How to sleep better tonight – 7 effective ways to ensure a sound night’s sleep

Part 1

Do you feel truly rested when you wake in the morning? If you can’t answer this question with a definite ‘yes’, then the chances are you’re not sleeping well. Sleep is important. We all know this, but many of us fail to understand just why a good night’s sleep is so vital to our wellbeing. Rejuvenating sleep can be the key to health and wellbeing, but sleep problems can often be the gateway to all manner of subsequent issues. Our time spent asleep is when the body clears harmful toxins from the system, including the brain. Our cells undergo essential repair while we sleep, and children do all their growing while sleeping. Our digestive systems relax while we sleep, as our minds reboot and perform essential maintenance as we slip into deep, REM sleep. We’re firmly of the belief that there’s nothing complicated about getting into good sleep habits, but we know that the way we live our lives today creates serious obstacles to that deep, restorative sleep so many of us crave. So here are our seven top tips for sleeping better, tonight.


  • Get Comfortable

A bedroom temperature of 60 to 68 degrees is optimal for most sleepers, whatever the weather’s doing outside. In warmer climates, an oscillating fan or an air conditioner set to 70 degrees will get the bedroom atmosphere just right for a peaceful night’s sleep. If you’re struggling to get comfy, do a simple ‘body scan’ when you get into bed tonight and really try to tune into which areas of your body might be causing discomfort. Adapting your sleeping position and using good quality pillows made of natural fibres – like organic buckwheat – can make all the difference. If your days are physical and you feel stiff or achy at bedtime, some simple yoga stretches could help alleviate discomfort that prevents good sleep.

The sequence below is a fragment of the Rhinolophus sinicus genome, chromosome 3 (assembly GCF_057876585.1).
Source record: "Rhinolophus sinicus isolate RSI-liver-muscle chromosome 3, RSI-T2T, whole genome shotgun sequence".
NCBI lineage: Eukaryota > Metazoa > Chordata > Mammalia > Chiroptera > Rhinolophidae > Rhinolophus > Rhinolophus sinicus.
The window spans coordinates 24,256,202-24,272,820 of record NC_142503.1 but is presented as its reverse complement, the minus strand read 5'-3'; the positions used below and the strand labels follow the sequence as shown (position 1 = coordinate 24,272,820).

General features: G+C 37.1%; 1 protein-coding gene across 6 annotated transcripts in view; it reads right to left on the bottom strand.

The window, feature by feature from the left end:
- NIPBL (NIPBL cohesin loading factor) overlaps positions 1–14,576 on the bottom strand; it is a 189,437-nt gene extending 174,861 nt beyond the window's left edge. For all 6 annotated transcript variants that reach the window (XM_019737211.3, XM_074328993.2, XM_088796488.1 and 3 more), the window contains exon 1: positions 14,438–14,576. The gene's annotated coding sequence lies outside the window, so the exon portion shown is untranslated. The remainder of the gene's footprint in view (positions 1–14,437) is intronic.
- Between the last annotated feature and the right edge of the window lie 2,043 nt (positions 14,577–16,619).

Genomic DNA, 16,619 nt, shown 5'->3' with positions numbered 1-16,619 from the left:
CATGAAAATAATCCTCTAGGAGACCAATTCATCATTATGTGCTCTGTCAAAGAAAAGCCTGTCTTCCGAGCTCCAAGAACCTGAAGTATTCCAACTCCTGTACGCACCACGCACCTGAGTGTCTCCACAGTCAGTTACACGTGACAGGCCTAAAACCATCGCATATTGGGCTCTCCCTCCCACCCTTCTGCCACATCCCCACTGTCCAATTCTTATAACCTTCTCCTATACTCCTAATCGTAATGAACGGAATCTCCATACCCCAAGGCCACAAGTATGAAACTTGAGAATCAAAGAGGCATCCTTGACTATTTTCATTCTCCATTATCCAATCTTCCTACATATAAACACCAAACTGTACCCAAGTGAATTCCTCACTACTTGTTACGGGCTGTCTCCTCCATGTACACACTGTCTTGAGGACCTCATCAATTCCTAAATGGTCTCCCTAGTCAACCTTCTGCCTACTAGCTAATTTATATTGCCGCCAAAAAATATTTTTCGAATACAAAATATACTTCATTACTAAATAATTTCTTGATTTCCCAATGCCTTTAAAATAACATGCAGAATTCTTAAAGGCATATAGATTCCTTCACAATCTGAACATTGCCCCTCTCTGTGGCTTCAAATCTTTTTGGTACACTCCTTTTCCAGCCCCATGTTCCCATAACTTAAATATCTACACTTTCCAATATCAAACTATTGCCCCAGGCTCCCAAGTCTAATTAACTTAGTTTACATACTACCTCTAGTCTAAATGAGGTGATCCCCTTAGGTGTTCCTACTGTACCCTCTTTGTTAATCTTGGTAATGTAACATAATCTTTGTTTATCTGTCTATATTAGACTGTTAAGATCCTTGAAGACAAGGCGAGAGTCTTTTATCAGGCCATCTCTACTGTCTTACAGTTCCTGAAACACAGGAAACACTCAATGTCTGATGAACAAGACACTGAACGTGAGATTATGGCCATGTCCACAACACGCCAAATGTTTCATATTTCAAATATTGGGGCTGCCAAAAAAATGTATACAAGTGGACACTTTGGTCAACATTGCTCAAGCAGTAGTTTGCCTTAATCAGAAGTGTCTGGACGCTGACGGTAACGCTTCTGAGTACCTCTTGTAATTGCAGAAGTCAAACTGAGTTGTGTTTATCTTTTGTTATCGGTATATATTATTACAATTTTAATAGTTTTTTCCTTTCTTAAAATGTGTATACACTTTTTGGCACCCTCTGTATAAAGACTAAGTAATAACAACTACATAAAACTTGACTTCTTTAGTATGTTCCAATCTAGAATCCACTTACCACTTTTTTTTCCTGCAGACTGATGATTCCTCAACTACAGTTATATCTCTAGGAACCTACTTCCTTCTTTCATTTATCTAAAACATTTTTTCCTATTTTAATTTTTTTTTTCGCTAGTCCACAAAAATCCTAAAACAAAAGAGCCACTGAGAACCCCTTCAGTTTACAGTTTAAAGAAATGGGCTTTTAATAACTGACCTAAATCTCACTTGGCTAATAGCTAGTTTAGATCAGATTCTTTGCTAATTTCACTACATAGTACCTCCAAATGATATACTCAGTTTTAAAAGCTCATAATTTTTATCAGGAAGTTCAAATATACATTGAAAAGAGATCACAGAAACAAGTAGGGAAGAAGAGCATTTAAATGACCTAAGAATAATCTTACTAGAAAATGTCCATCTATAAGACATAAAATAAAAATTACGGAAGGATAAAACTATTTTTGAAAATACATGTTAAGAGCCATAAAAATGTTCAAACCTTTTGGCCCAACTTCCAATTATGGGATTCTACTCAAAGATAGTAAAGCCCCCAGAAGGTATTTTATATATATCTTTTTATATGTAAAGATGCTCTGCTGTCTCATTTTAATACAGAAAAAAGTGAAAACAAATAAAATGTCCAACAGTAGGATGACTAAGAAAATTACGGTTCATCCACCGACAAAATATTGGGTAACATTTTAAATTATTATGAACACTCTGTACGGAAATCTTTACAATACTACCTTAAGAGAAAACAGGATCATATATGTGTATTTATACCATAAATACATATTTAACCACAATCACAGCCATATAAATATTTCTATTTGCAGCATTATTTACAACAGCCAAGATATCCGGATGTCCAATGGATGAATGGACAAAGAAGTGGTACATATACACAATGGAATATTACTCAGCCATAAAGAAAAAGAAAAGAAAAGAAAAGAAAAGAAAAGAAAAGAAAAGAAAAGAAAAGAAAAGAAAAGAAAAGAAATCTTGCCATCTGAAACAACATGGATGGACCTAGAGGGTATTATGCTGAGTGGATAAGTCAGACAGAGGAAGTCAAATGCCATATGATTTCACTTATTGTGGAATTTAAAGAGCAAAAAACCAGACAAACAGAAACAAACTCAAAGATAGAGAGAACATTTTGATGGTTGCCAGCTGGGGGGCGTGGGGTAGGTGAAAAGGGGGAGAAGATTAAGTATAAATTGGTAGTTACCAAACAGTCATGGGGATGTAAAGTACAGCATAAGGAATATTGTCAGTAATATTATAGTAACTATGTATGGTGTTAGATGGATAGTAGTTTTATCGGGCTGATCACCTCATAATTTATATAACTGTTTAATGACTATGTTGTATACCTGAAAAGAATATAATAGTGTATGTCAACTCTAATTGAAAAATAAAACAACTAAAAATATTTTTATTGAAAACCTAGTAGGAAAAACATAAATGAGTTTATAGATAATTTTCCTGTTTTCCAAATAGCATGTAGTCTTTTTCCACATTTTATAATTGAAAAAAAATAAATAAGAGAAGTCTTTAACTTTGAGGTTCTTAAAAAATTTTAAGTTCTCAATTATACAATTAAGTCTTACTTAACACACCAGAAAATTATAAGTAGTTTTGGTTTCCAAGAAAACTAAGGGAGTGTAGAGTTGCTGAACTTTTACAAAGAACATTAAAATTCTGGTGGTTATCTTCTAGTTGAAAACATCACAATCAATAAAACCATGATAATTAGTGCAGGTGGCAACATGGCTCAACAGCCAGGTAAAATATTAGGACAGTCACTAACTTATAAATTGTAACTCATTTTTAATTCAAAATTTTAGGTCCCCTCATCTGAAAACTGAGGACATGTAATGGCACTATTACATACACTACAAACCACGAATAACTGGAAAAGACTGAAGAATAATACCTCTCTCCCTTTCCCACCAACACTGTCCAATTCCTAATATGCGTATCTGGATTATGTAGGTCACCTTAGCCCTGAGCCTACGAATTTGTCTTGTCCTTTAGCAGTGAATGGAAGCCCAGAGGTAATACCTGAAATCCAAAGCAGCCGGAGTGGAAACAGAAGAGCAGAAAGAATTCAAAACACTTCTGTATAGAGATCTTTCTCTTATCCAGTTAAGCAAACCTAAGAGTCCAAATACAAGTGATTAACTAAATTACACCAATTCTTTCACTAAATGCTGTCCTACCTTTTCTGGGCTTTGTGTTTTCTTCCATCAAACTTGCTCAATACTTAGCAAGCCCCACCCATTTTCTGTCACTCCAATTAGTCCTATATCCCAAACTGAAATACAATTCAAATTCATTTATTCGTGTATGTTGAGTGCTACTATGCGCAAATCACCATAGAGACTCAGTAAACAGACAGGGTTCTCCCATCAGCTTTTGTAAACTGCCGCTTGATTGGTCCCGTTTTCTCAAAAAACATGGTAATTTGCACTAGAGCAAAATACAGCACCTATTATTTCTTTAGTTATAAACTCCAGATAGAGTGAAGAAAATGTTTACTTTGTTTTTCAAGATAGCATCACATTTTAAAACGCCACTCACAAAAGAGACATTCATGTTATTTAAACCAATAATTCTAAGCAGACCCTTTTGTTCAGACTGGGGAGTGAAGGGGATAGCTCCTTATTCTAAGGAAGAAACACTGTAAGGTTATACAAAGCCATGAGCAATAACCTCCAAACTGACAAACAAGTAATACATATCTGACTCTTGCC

• Switch Off

The screens of smartphones, tablets and some laptops emit a blue wavelength that interferes with the neurons in your brain that control your circadian rhythm (which tells your body when to sleep and when to wake). This blue light essentially tells the brain and body that it’s time to wake up – the last thing you need when you’ve been on the go all day. Screen-staring also busies the mind with emails, messages and newsfeeds you should be switching off from at bed time. Simple solution: ban all technology from the bedroom and reach for a good book if you need to occupy yourself for a while before bed. If you must glance at your phone, download the F.lux app which filters the blue light glare.


  • Meditate

If you’ve banished all phones and tablets from your bedside you’re off to a good start, but many of us still experience a racing mind before bedtime. As little as five minutes’ meditation, practised consistently, can make a world of difference as you slowly become reacquainted with how it feels to be calm and still in both body and mind.  Meditation can ease anxiety, depression and physical pain – all obstacles to a good night’s sleep.